Aiken began to assemble his credentials as the top pick for 2014 when he started the 2013 Perfect Game All-American Classic for the West squad, and later starred for USA Baseball’s junior-national team last September in Taiwan at the 18-and-under World Cup. He won both his starts in Taiwan, including a win over Japan in the gold-medal game in which allowed one run and struck out 10 in seven innings.

That performance convinced Aiken that he might have a shot at becoming the No. 1 pick in the draft this year, and he set out to get bigger and stronger prior to his senior season with that goal in mind.

I sat down with my advisor and my trainer and my parents, and I really had the goal that I wanted to be the best player in the country,” Aiken said. “It was a lot of hard work, a lot of early mornings working out, but hard work in the off-season truly paid off for me in the spring season.”

Aiken typically topped out in the low-90s in the past, but his fastball sat at a steady 92-93 mph
this spring and frequently reached 96-97 mph. Combined with a better curve and an advanced feel for his changeup, along with impressive poise, command and approach for a 17-year-old, scouts quickly began looking at Aiken with a different eye that ultimately led to his selection as the No. 1 pick.

Under terms of the Collective Bargaining Agreement that w
ent into effect with the 2012 draft and coincided with Houston landing the first of its three straight first overall selections, the amount of $7,922,100 was allotted this year as the signing bonus for the No. 1 pick. But the Astros have never used the maximum amount of their allotment, and were not expected to on Aiken, who reportedly agreed to a pre-draft bonus of about $6.5 million. From all indications, his signing is imminent.

The shortfall of roughly $1.4 million in bonus money will enable the Astros to apply it to other draft picks—possibly to their next two selections, Virginia outfielder Derek Fisher and Kentucky first baseman A.J. Reed, two prolific college bats taken with the 37th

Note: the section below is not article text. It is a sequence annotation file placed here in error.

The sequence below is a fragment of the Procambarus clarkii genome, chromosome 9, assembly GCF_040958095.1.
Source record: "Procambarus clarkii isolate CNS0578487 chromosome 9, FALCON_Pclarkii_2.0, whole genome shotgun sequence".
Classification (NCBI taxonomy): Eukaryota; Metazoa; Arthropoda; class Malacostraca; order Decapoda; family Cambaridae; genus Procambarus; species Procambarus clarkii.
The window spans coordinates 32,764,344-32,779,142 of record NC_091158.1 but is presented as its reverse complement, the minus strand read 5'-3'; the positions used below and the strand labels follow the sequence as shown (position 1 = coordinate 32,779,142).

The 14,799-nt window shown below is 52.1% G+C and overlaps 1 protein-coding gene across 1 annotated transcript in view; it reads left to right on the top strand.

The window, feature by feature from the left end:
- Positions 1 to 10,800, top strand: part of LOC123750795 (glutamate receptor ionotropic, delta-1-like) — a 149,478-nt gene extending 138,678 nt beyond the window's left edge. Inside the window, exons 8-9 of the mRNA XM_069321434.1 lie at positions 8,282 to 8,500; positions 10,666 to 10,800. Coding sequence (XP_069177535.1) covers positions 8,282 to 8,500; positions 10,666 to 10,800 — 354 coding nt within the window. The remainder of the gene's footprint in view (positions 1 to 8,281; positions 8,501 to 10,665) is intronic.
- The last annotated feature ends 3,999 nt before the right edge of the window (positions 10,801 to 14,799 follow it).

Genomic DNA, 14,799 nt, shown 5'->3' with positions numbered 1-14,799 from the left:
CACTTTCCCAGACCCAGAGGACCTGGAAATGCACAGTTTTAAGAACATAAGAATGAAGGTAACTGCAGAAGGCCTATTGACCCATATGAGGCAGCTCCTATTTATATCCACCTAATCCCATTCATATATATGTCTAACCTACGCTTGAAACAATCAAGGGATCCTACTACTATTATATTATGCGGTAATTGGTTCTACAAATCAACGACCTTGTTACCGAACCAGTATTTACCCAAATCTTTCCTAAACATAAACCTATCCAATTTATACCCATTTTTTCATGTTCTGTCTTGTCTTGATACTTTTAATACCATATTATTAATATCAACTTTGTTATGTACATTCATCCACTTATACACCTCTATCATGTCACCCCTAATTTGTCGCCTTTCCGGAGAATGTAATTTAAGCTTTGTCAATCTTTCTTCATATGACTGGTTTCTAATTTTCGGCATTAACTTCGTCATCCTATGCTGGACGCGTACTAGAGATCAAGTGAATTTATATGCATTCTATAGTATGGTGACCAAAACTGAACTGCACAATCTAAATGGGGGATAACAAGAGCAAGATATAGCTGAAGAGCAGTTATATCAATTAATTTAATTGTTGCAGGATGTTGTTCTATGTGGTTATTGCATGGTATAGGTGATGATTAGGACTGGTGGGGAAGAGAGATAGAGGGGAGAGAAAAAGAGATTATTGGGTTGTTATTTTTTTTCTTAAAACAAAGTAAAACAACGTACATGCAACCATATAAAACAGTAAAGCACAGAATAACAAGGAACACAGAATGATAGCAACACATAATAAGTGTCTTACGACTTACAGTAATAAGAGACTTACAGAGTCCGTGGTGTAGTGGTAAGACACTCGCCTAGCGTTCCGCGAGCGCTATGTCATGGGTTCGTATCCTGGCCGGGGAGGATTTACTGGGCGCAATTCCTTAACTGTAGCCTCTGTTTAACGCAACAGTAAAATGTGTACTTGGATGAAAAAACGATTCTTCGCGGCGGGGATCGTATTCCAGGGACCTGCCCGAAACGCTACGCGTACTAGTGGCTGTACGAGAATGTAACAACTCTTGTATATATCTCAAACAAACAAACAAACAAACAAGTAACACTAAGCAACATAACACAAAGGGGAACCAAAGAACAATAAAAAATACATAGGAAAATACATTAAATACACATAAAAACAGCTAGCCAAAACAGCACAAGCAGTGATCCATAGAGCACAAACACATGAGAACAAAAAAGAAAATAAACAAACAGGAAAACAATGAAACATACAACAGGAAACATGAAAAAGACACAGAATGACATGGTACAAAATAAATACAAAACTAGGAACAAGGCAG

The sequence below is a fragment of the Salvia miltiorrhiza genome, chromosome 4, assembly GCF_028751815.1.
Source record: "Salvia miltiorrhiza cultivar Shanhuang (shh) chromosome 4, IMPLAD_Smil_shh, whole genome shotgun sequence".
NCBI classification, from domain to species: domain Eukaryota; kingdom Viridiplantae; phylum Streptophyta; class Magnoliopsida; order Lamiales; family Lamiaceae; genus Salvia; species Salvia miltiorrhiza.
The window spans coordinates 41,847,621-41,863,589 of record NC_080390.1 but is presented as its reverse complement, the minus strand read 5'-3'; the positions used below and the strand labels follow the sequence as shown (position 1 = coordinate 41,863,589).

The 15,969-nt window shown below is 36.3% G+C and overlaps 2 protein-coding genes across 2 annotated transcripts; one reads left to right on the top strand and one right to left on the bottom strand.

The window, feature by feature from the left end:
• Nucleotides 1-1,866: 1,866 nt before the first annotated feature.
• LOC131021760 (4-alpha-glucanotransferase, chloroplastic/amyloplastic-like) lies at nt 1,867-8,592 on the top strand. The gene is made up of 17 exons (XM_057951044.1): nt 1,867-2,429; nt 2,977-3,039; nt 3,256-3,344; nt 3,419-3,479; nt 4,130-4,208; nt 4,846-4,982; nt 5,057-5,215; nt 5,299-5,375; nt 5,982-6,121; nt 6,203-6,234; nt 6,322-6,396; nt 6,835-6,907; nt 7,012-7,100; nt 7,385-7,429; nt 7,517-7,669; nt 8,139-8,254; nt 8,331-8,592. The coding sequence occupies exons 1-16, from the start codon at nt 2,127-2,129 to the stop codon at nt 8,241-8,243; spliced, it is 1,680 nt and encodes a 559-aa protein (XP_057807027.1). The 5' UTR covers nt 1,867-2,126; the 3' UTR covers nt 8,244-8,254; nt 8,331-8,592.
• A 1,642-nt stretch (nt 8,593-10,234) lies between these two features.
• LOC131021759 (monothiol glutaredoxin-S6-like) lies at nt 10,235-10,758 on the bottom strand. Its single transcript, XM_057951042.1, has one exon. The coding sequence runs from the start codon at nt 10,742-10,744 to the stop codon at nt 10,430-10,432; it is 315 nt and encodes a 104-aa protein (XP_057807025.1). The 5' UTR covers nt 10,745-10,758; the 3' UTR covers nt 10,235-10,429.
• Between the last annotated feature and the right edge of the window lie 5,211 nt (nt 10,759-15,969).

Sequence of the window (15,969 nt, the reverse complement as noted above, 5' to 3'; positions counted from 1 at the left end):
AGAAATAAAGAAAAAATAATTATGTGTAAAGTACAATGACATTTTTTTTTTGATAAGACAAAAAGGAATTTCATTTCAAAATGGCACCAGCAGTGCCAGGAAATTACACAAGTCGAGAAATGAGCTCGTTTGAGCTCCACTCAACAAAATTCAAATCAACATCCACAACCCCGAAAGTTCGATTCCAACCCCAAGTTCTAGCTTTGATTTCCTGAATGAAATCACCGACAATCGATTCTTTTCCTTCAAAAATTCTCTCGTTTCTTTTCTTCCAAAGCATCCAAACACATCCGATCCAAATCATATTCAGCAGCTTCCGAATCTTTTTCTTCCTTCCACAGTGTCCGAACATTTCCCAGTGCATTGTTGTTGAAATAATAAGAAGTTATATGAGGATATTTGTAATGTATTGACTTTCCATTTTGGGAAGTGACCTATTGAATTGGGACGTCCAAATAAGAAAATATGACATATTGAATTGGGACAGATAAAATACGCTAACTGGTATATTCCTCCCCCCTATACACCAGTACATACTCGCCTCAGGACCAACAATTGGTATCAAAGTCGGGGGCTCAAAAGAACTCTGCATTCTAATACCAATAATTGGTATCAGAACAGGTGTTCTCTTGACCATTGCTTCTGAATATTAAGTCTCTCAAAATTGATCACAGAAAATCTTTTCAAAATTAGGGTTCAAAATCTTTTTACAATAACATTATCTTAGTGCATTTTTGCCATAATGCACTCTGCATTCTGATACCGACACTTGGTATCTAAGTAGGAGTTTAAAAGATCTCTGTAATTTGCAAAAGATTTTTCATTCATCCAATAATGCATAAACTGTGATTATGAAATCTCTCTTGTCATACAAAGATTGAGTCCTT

and 42nd picks overall. Teams may apply bonuses to draft picks in the first 10 rounds pretty much as they see fit, so long as the collective amount does not exceed their bonus-pool allotment by more than five percent, above which they’d be subject to fines and/or loss of future draft picks.

Repo
rtedly, one of the considerations for Houston not choosing to select Rodon with the No. 1 pick was Rodon’s unwillingness, through adviser Scott Boras, to compromise on the full amount of the slot value for the first pick. Aiken was willing to make the compromise, and that paved his way for going No. 1.

Once Aiken, Kolek and Rodon were scooped up with the first three picks, the rest of the first round went pretty much according to form with four high school selections occupying the top six selections, and then a run on college players through the middle part of the first round.

The Chicago Cubs pulled the first big surprise early in the draft by taking Indiana University catcher Kyle Schwarber at No. 4. The lefty swinger was rated No. 2 overall on the Cubs draft board, but was not seen as a consensus top-10 pick by most clubs.

Overall, there were more high school than college selections claimed through the first two rounds (40 of 74 picks), but only 45 more prep picks were made from Rounds 3-10. Once again, teams strategically drafted a wealth of college seniors later in the first 10 rounds to give them maximum flexibility with their allowable bonus pool limits. College seniors have significantly less leverage than any draft demographic and in all, 55 seniors were selected in the first 10 rounds, along with 14 fourth-year juniors.